The levels of illiteracy in developing countries are alarming to some extent. For one to work in the company, he or she needs to have skills and competence (Rwabutoga, 2005). Illiteracy provides a huge challenge to the company, especially when it intends to open new operations in developing countries.
Apart from local problems, the company faces competition from both local and other multinational enterprises. Therefore, to stay at the top of the game, it has to employ the best strategies that would be difficult for competitors to emulate. The local drinks are a threat to Coca-Cola. Thus it needs to do all it takes to eliminate the competition. In trade, creativity and innovation come in handy because no company wants to sell at a loss (Rwabutoga, 2005); they all want to remain relevant in the market and if possible, always be the best. As a beverage group that has a wide target market, keeping up with all these people all over the world can be quite a challenge. It needs skilled labor to help in reaching all the areas and promote its products.
The company has a high level of technology it uses in its marketing and distribution. However, some of the host countries, especially the least developed countries might lack the capacity to handle such technology. It is then up to the company to find a way to implement its technology to make it consistent with the existing systems in the host country. The government might not have the funds to help with this, so it is up to the company to provide the capital needed (McIntyre, Ivanaj, Ivanaj, 2009). The same applies to infrastructure leading to areas where the company has retail shops. At times, the roads are very poor, and some areas are neglected, making it a bit tricky for a business to prosper. This forces the company to come up with strategies that would enable its retailers to start up in such areas and boost the locals by giving them employment that will help in the development of those areas. It is not a guarantee that it would work to their benefit, but it is a risk worth taking; this shows evidence why there are many coke retail shops in areas one would least expect them.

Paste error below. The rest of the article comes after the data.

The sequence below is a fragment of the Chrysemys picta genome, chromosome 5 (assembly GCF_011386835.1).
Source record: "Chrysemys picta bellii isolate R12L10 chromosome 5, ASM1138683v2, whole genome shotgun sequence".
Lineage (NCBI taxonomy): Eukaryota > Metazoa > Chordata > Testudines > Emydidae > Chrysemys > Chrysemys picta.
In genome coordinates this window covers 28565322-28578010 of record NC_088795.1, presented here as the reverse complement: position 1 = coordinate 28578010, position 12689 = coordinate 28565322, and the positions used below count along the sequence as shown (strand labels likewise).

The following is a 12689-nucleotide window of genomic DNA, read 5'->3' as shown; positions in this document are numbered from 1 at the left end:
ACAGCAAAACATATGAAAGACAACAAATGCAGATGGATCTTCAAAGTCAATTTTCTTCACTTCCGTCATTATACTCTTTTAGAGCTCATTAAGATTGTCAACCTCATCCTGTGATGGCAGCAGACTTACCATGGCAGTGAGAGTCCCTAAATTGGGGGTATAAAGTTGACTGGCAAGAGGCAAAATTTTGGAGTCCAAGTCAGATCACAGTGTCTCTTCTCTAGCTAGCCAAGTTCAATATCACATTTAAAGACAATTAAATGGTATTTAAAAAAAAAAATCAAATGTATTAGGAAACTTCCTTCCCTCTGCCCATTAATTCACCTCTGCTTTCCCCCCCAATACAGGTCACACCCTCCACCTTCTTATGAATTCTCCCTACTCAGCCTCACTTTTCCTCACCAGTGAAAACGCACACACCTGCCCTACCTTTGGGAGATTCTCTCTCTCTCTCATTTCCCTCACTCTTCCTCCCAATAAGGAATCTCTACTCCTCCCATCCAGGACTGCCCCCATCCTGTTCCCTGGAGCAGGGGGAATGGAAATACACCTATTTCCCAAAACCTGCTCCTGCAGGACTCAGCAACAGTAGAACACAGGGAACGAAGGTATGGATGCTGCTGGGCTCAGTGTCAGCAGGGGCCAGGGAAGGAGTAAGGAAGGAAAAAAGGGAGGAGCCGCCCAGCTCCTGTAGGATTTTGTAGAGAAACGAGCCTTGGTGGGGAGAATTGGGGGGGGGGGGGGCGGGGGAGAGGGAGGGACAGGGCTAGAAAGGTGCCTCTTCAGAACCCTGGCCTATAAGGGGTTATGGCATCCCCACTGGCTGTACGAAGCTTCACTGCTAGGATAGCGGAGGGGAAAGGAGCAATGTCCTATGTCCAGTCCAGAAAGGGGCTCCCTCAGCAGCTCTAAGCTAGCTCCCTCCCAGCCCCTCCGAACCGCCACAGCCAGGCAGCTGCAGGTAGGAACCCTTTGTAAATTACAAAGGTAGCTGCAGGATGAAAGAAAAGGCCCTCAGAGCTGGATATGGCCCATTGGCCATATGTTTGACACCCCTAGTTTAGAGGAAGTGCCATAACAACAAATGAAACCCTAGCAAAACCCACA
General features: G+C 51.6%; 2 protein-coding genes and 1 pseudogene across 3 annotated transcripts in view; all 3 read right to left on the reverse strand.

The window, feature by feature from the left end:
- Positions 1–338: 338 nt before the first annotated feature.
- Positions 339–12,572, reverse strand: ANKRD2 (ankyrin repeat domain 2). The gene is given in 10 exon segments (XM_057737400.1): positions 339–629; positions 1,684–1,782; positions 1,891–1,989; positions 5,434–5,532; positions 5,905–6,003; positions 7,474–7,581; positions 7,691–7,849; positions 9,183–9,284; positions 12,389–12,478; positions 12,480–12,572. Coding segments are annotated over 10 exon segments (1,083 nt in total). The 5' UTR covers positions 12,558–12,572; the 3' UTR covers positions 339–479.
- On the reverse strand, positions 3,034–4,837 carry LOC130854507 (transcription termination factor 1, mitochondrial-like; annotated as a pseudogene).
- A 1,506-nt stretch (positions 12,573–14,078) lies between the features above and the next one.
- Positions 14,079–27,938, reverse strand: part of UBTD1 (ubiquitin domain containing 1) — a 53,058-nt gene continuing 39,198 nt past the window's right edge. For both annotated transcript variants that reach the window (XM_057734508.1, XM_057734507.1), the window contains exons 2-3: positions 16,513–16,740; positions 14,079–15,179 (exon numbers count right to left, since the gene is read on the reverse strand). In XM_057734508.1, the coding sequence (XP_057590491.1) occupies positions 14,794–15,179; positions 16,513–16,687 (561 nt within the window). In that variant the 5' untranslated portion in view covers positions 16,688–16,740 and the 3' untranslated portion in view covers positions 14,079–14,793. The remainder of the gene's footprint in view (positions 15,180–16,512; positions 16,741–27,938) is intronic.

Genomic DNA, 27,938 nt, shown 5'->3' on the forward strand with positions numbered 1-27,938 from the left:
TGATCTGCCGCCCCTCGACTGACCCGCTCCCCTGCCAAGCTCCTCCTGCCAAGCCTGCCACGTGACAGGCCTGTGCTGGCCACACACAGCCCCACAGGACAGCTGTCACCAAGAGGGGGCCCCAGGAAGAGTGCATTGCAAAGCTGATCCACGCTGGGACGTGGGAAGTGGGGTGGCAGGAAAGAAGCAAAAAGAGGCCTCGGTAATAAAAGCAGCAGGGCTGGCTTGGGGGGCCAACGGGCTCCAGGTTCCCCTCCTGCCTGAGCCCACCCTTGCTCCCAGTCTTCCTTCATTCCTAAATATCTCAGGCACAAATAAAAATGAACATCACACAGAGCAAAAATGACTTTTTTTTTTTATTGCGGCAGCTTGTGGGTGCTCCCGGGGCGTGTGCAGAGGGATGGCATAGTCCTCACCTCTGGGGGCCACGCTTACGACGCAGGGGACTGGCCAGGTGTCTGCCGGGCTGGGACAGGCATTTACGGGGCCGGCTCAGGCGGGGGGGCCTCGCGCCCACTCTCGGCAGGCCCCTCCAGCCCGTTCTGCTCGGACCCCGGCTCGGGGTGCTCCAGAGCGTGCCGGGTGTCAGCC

Corruption in the developing countries, which also serve as the host countries, is a major problem not only to the Coca-Cola enterprise but also to other companies (Grillo, 2011). The company has competent managers who are in charge of different places in the world and who represent it effectively. The challenge that comes with corruption is hiring incompetent people, losses due to the big bosses not being accountable and transparent, and workers who feel suppressed due to being underpaid. Such workers tend to work half-heartedly because the environment does not encourage them whatsoever.
The Coca-Cola Company, as an enterprise has challenges and advantages. The fact that it is the best beverage company says a lot about it, as it has achieved great success. It can work with the host countries in helping them become great economies. It can also work towards sustainable development through having a mutual working relationship with host countries by not seeing itself as being superior; rather, consider them as partners (McIntyre, Ivanaj, Ivanaj, 2009).
The company should also not take advantage of the countries due to their vulnerable and failing economies; however, it should foster relationships with leaders gearing towards empowering local people by creating employment opportunities (Buckley, Clegg, 1991). This will help in the millennium development goal of eradicating poverty.